A ventricular septal defect (VSD) is the most common congenital heart defect, or heart defect that's present since birth. Children born with a VSD have a hole in the heart wall, called the septum, that separates the left and right lower chambers, called the ventricles. If the hole is large, too much blood is pumped into the lungs, making the heart work harder than normal. This may lead to congestive heart failure. Congestive heart failure does not mean the heart has failed or stopped; it means one or more chambers of the heart fail to keep up with the volume of blood flowing through them.
Most patients with a VSD were born with the condition, but the defect does occur, in rare cases, in adults after a heart attack.
Small ventricular septal defects (VSD) typically don't cause symptoms. However, larger VSDs can overwork the heart and cause the following symptoms:
To diagnose ventricular septal defect, your child's doctor will conduct a thorough medical exam. The following tests may also be performed:
Many ventricular septal defects (VSDs) are small and close on their own during childhood and adolescence without treatment. However, larger VSDs and those causing heart problems require repair, preferably in the first two years of life before serious heart problems develop.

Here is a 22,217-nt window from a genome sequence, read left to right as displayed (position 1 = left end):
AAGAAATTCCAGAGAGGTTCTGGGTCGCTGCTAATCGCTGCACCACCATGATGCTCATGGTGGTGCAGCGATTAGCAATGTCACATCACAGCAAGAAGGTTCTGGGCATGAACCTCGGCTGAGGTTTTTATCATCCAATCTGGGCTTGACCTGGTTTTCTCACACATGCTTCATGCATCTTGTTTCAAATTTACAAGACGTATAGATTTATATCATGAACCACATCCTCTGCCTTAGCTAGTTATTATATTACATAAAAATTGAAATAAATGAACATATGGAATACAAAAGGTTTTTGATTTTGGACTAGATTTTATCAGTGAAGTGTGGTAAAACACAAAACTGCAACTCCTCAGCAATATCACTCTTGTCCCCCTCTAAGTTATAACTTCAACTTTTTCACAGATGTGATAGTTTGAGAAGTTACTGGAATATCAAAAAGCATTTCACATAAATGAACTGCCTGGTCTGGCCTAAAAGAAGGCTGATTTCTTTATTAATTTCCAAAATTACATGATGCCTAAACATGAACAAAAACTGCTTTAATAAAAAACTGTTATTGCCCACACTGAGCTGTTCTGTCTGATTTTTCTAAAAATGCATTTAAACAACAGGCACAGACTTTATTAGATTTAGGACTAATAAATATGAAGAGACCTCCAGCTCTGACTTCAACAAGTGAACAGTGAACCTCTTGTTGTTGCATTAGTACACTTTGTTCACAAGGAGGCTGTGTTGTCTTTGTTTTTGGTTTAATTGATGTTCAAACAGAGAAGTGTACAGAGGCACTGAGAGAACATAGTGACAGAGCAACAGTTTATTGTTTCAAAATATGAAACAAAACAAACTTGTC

Depending on the size and location of the VSD, open heart surgery or a less invasive procedure using a synthetic patch will be used for repair.
VSDs repaired with a synthetic patch use a technique called cardiac catheterization, which is performed in our Pediatric Cardiac Catheterization Laboratory.
A catheter is a thin, flexible tube inserted through a tiny incision in the groin into the blood vessels and threaded through the vessels to the heart. Catheters can carry devices to patch the heart.
Reviewed by health care specialists at UCSF Benioff Children's Hospital.
Cardiac Intensive Care Unit
505 Parnassus Ave., Seventh Floor
San Francisco, CA 94143
Phone: (415) 353-1955
Fax: (415) 353-9144
Cardiothoracic Surgery Program
1825 Fourth St., Sixth Floor
San Francisco, CA 94158
Phone: (415) 476–3501
Fax: (415) 476–9678